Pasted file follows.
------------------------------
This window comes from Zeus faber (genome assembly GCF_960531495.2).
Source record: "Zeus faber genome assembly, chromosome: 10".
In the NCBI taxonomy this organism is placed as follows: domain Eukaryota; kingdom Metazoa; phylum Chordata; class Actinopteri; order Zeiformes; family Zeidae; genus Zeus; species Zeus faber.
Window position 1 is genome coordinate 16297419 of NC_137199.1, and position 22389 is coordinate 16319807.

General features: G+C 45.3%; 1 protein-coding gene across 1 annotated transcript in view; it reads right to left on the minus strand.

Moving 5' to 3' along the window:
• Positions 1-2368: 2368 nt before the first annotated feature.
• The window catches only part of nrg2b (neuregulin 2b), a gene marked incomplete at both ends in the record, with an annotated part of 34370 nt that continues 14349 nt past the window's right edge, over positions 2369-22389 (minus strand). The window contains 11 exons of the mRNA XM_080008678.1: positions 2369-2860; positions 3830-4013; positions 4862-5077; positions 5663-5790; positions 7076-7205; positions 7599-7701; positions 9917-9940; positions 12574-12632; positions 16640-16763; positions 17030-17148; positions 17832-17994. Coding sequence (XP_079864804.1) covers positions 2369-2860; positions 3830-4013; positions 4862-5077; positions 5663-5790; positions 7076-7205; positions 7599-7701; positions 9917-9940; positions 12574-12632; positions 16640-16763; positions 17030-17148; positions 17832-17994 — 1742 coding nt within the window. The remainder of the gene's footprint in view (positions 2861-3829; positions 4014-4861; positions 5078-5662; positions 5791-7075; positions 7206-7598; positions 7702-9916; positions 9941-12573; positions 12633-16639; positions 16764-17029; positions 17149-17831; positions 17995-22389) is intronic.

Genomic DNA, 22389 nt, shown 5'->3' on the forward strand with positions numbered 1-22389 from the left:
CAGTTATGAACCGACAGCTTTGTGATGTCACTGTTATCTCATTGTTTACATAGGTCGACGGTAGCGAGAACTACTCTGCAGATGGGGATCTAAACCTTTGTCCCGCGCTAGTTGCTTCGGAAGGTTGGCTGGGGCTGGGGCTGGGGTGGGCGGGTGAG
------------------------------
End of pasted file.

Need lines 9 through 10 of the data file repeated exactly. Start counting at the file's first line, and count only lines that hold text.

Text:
Genomic DNA, 22389 nt, shown 5'->3' on the forward strand with positions numbered 1-22389 from the left:
CAGTTATGAACCGACAGCTTTGTGATGTCACTGTTATCTCATTGTTTACATAGGTCGACGGTAGCGAGAACTACTCTGCAGATGGGGATCTAAACCTTTGTCCCGCGCTAGTTGCTTCGGAAGGTTGGCTGGGGCTGGGGCTGGGGTGGGCGGGTGAG